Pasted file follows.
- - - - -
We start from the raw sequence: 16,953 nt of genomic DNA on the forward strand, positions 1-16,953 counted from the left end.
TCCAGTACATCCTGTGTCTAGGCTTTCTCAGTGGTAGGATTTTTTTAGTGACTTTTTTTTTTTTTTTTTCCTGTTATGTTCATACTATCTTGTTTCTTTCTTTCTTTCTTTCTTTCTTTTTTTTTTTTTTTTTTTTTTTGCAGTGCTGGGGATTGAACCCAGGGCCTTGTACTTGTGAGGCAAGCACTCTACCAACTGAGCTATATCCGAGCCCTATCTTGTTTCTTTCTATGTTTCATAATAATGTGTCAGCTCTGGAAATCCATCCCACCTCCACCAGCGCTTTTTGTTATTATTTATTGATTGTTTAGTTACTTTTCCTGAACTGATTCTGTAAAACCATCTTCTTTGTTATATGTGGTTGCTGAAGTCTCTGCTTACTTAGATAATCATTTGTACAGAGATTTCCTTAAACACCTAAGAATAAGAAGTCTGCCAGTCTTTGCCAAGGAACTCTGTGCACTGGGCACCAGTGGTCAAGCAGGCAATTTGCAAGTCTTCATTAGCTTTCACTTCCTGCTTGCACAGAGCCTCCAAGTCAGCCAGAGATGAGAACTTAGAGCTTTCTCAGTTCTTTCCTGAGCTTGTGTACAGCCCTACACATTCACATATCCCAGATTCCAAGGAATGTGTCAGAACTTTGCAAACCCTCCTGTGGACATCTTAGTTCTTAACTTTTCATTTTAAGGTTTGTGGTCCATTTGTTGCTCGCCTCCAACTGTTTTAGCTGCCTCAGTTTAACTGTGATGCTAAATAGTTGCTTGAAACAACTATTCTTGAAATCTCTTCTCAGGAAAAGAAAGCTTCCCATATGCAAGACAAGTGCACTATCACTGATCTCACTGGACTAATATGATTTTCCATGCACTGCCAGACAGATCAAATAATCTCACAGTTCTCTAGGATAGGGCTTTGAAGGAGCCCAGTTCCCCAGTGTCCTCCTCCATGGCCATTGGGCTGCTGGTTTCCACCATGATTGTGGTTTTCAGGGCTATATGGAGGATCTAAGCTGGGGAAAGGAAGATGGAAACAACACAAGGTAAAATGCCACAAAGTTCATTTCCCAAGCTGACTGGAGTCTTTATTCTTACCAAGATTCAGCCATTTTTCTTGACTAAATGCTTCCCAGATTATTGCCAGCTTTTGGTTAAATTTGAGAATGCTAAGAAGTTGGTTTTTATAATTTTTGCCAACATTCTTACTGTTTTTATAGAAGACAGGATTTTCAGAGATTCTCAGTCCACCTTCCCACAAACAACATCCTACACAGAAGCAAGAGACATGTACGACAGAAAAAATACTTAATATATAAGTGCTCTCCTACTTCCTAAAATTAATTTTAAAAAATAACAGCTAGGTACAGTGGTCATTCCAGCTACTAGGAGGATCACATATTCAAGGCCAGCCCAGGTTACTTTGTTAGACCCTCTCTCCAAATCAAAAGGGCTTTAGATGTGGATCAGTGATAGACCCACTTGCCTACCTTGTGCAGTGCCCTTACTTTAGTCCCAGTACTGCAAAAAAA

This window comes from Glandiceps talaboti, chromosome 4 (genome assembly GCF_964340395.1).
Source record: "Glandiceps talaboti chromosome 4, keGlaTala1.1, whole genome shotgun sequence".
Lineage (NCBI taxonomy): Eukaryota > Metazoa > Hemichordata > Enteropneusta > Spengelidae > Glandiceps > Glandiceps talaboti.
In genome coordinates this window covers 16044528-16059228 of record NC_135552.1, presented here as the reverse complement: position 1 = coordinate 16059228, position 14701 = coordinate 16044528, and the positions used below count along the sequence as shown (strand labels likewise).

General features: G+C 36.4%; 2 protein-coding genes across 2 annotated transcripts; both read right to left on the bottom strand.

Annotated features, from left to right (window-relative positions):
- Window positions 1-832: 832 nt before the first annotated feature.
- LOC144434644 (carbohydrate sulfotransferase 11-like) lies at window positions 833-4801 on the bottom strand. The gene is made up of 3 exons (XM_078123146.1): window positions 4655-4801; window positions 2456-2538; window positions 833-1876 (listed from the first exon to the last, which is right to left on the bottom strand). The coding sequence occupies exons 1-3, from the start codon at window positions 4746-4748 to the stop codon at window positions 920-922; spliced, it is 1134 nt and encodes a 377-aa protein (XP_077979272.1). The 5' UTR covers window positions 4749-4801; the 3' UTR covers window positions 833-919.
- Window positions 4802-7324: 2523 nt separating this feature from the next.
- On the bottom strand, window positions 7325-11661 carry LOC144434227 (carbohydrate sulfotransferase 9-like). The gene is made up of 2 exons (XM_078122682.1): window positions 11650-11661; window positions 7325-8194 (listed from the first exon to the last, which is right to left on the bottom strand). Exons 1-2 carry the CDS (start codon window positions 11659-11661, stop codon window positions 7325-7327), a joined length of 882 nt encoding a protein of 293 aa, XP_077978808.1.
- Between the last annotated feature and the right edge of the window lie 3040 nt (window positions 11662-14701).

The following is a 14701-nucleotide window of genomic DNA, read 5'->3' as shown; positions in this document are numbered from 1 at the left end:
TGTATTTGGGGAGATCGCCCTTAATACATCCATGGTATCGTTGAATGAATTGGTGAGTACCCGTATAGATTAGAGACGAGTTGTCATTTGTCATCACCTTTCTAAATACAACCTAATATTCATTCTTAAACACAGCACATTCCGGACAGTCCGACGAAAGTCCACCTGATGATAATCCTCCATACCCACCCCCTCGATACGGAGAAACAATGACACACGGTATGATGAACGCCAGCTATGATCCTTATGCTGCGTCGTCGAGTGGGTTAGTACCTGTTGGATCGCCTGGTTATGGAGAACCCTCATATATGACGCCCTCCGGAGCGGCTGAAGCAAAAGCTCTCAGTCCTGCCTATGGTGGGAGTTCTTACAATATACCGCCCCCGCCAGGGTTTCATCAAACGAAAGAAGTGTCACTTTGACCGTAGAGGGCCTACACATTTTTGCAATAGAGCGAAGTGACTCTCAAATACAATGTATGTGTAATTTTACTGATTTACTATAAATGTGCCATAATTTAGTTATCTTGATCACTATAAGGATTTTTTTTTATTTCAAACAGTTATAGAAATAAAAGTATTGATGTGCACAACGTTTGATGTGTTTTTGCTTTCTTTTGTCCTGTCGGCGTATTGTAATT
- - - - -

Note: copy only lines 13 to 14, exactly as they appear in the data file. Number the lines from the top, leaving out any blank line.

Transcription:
- Between the last annotated feature and the right edge of the window lie 3040 nt (window positions 11662-14701).

The following is a 14701-nucleotide window of genomic DNA, read 5'->3' as shown; positions in this document are numbered from 1 at the left end: